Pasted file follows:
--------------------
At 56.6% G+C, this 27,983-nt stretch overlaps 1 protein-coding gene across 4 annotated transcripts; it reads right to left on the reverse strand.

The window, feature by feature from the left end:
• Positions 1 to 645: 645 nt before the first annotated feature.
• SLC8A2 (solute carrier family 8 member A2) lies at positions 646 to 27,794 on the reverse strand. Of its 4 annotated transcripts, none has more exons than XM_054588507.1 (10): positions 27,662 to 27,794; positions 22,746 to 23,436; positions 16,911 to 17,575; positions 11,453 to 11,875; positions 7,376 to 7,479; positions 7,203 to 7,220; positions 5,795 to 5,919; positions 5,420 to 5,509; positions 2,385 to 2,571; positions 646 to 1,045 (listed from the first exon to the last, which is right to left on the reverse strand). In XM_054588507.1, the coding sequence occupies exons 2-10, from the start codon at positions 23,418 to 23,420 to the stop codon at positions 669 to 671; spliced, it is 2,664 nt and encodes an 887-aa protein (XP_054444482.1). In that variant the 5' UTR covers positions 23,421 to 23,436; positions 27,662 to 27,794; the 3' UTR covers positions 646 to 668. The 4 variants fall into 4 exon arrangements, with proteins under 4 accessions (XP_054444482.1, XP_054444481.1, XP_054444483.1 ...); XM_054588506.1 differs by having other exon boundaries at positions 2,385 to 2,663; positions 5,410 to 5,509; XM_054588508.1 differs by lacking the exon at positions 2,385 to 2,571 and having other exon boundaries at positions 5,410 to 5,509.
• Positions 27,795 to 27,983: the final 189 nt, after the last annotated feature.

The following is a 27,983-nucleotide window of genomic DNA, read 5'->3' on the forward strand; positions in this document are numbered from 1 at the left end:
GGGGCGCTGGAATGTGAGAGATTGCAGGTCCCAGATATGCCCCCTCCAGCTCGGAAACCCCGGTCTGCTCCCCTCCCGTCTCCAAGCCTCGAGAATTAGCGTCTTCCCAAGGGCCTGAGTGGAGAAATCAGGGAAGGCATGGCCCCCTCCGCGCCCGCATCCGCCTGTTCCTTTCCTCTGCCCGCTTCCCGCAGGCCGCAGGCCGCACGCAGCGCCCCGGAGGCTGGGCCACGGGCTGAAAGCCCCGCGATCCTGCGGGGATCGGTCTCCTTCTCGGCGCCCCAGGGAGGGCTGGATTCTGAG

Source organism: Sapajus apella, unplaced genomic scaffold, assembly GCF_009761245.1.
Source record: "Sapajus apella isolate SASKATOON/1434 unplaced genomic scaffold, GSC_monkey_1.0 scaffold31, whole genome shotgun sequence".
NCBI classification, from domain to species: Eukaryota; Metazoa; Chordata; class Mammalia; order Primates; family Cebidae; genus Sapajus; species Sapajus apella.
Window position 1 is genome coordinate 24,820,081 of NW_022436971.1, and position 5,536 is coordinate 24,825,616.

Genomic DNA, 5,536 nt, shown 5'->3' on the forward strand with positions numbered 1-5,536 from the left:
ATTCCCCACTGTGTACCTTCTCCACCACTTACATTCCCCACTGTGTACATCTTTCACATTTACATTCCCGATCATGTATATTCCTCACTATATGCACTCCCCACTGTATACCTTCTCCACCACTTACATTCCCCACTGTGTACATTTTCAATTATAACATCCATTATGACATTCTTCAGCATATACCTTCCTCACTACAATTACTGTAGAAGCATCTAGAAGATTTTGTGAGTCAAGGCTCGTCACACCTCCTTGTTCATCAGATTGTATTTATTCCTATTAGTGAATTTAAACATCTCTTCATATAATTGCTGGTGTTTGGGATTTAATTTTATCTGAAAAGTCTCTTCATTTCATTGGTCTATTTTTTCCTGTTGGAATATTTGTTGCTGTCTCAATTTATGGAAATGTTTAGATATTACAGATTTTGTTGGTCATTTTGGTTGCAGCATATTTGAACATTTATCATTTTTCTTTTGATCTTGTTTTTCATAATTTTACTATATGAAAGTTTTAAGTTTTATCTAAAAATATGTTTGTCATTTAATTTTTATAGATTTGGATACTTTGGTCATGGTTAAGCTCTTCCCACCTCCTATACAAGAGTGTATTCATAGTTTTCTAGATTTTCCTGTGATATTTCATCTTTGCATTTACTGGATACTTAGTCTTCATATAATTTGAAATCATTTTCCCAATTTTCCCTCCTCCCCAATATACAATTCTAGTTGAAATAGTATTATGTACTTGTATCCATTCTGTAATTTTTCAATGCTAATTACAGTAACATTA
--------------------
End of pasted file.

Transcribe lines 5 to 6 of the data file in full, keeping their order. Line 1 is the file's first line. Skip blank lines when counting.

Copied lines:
• Positions 27,795 to 27,983: the final 189 nt, after the last annotated feature.

The following is a 27,983-nucleotide window of genomic DNA, read 5'->3' on the forward strand; positions in this document are numbered from 1 at the left end: